Burkle owns the Mediterranean-styled mansion overlooking the bluffs of Black's Beach on a nearly six-acre plot in the La Jolla Farms neighborhood of San Diego, California. It was purchased on February 5, 1999, for $15.3 million and the current tax assessment is $34 million.[104]

Burkle has worked with Novak Djokovic, world No.1 tennis player at the time, on strategic marketing and charitable initiatives.[105]

In December 2018, the Serbian Government opened a consulate in Montana and Burkle was named honorary consul of Serbia in the US. On account of that, he applied for Serbian citizenship, which Serbian Government accepted and he was formally naturalized on November 25, 2019[], making him the third Serbian billionaire after Philip Zepter and Miroslav Mi?kovi?, according to Forbes' list.[verification needed]

On January 6, 2020, Burkle's son Andrew was found dead in his Beverly Hills Home.[106]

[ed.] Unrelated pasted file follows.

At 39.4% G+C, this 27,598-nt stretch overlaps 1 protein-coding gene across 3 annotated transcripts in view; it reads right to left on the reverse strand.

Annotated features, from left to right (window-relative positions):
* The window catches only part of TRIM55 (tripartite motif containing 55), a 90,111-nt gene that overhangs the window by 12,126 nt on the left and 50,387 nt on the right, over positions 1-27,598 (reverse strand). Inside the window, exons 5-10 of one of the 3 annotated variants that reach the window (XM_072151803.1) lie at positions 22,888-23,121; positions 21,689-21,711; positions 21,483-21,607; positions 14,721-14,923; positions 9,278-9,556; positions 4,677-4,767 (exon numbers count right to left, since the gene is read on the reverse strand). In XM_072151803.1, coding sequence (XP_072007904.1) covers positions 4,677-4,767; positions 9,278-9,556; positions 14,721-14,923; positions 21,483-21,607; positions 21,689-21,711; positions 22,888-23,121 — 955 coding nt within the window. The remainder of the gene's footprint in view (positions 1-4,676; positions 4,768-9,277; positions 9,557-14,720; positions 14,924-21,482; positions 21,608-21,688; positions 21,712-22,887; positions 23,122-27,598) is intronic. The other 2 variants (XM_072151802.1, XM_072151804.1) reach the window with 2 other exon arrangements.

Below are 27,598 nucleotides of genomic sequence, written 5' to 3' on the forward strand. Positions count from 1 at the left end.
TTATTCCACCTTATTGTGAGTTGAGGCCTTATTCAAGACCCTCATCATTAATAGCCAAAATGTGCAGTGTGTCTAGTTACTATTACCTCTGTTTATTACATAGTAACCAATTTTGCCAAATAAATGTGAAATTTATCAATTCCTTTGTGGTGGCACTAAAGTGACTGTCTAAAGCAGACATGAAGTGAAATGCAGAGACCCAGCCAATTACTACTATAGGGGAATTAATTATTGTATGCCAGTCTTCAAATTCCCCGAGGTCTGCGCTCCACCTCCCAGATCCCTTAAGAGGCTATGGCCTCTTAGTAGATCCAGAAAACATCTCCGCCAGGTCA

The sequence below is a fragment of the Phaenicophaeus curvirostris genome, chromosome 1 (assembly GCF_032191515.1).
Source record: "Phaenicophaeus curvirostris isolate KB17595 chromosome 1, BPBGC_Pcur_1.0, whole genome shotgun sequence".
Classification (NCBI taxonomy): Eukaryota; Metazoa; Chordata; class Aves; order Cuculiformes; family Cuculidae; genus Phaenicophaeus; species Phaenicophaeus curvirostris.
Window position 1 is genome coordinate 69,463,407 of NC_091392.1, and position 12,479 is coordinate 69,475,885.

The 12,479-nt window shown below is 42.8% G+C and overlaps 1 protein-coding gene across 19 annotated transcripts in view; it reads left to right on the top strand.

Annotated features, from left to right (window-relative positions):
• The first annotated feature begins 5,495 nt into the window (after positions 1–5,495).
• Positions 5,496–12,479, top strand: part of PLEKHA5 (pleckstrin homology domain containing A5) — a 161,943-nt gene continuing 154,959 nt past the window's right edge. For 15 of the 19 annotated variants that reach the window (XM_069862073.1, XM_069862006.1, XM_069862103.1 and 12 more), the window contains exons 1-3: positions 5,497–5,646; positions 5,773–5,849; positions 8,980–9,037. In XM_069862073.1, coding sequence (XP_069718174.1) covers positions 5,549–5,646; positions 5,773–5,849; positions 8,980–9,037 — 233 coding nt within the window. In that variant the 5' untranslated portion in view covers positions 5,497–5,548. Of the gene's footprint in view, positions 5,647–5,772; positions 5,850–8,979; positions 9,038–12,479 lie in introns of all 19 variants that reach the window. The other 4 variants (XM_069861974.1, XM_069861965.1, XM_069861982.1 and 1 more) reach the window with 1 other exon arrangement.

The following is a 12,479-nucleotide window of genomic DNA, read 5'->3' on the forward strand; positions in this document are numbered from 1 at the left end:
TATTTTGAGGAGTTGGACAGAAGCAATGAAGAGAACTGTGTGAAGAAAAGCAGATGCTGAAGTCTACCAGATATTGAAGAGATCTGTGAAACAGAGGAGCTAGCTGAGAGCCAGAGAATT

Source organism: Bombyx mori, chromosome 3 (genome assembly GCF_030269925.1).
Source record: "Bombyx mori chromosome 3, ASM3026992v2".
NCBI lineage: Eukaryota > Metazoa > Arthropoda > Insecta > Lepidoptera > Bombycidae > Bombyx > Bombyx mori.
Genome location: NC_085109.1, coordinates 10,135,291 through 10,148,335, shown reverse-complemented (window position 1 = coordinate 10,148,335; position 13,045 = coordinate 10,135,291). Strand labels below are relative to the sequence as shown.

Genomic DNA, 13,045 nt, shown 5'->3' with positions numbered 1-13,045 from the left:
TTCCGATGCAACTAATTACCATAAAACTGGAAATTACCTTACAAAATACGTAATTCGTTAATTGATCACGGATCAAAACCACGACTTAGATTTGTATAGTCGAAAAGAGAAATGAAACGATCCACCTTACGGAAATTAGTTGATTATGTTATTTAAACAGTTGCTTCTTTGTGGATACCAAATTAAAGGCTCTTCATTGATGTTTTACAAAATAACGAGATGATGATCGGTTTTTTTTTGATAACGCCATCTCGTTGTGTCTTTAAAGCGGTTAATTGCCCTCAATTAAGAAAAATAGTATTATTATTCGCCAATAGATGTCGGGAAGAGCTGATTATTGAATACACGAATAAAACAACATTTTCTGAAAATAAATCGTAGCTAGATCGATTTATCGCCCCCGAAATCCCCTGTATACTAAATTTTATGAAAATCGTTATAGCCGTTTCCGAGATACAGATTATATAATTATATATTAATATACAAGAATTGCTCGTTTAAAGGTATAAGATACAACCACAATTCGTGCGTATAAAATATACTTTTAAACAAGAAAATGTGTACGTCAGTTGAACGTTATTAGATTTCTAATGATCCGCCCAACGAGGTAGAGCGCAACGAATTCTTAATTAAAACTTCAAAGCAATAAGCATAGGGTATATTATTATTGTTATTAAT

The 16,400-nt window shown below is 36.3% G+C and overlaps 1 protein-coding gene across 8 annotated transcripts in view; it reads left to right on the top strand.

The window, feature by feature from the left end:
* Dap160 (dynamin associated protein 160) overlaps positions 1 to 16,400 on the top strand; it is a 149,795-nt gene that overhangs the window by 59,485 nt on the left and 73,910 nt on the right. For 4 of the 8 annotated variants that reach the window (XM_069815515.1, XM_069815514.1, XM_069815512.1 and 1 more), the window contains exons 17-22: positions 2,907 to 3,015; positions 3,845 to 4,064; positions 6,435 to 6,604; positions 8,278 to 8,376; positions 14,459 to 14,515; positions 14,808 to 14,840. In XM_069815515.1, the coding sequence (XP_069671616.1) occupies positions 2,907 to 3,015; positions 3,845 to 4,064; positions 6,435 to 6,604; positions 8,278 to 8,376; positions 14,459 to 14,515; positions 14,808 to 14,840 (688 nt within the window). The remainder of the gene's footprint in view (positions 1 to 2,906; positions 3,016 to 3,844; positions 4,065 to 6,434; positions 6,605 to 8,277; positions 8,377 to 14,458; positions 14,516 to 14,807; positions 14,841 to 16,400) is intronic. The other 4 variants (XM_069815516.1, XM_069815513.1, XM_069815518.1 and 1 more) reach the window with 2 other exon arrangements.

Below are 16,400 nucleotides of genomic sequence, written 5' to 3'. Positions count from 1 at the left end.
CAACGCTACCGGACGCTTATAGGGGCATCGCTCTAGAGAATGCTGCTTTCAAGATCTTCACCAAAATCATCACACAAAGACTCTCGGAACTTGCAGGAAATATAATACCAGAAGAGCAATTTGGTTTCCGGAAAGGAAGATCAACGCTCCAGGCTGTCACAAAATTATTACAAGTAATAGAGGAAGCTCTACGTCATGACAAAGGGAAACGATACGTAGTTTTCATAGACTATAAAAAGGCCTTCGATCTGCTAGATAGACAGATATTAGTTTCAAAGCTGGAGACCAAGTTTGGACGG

In December 2020, Burkle, a former family friend of Michael Jackson, purchased Jackson's former Neverland Ranch property for $22 million as a "land banking opportunity."[107][108]

Controversies

In April 2006, Burkle accused New York Post columnist Jared Paul Stern of attempting to extort money from him in exchange for stopping the publication of stories in Page Six, the paper's gossip column, about his private life. He secretly videotaped two private meetings between himself and Stern, with the second meeting orchestrated and monitored by the FBI. Stern allegedly asked Burkle for a $220,000 investment in his clothing business in exchange for better coverage. Stern was subsequently fired by the Post.[109]